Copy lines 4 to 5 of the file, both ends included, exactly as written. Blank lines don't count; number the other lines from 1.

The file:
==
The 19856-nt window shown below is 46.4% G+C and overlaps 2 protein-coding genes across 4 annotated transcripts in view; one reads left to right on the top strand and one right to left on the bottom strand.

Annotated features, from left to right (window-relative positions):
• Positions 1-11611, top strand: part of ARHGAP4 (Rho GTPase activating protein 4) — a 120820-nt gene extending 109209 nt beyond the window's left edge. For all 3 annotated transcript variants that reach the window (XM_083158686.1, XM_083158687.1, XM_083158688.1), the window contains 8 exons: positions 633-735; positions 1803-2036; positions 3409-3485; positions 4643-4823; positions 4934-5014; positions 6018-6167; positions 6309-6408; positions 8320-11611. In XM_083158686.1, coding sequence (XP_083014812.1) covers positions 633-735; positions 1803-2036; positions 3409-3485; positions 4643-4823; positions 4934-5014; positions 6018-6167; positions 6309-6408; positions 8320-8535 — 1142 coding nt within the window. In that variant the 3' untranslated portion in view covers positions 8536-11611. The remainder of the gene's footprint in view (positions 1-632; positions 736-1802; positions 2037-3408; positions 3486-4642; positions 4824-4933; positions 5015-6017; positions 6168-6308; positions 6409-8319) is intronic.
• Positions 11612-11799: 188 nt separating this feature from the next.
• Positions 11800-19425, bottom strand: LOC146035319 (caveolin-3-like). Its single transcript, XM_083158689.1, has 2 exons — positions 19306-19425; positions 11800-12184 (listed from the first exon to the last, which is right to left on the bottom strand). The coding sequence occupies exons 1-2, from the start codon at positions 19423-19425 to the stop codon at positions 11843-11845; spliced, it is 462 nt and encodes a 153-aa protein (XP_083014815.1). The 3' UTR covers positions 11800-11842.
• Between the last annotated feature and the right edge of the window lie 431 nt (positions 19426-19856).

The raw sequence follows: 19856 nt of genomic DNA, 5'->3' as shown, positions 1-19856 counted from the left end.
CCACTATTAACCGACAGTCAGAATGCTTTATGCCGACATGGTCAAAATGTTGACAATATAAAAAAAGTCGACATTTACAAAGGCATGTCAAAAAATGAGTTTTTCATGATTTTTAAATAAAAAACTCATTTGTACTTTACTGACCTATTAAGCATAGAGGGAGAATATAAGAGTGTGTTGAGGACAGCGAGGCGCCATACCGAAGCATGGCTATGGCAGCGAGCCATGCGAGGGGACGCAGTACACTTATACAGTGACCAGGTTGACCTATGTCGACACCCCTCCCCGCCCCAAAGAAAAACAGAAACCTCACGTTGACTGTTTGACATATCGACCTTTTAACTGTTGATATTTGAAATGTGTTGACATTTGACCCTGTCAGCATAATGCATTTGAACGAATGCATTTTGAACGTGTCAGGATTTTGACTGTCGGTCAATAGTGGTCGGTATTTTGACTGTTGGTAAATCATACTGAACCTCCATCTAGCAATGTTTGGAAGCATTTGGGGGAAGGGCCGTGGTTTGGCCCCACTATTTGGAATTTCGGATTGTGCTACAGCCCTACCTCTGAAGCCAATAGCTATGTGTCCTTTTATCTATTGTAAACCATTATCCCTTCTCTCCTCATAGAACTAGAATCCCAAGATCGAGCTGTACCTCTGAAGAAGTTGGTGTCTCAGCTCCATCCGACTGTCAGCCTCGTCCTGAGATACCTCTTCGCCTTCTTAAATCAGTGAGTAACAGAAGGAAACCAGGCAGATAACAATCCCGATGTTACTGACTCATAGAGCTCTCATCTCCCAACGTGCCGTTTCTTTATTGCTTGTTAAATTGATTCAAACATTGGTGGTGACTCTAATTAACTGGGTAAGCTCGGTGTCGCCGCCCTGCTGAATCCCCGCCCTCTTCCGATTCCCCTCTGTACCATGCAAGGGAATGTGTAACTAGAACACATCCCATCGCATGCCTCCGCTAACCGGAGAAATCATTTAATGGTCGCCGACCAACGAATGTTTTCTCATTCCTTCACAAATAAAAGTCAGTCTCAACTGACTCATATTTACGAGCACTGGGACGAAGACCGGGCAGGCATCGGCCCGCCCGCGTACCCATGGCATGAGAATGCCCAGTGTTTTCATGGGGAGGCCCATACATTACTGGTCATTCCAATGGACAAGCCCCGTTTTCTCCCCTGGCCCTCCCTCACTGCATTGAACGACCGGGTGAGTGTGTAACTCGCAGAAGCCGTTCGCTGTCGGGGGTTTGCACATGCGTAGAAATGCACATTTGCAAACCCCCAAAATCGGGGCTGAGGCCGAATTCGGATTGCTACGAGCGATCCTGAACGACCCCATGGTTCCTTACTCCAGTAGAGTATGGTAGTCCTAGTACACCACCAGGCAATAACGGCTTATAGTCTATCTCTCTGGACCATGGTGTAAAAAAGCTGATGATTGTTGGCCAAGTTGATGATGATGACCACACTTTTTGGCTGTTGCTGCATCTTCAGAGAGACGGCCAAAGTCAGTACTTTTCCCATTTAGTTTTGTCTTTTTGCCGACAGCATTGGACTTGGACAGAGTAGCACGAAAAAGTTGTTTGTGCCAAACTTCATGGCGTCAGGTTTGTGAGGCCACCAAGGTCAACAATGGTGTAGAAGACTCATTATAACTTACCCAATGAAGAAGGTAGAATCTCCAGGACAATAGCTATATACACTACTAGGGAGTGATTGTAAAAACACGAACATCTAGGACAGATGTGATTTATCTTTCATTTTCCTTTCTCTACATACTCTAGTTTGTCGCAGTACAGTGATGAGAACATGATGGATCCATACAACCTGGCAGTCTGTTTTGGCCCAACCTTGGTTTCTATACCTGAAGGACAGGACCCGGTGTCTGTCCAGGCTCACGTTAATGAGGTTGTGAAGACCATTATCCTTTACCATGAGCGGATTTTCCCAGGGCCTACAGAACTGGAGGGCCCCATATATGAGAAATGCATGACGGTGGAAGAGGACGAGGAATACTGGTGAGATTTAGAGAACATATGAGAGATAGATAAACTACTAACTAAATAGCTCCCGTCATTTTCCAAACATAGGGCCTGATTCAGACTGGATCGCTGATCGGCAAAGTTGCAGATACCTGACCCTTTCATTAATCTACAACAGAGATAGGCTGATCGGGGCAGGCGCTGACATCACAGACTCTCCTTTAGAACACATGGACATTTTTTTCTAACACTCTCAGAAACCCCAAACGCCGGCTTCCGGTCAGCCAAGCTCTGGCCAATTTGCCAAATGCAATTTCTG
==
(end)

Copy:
• Positions 11612-11799: 188 nt separating this feature from the next.
• Positions 11800-19425, bottom strand: LOC146035319 (caveolin-3-like). Its single transcript, XM_083158689.1, has 2 exons — positions 19306-19425; positions 11800-12184 (listed from the first exon to the last, which is right to left on the bottom strand). The coding sequence occupies exons 1-2, from the start codon at positions 19423-19425 to the stop codon at positions 11843-11845; spliced, it is 462 nt and encodes a 153-aa protein (XP_083014815.1). The 3' UTR covers positions 11800-11842.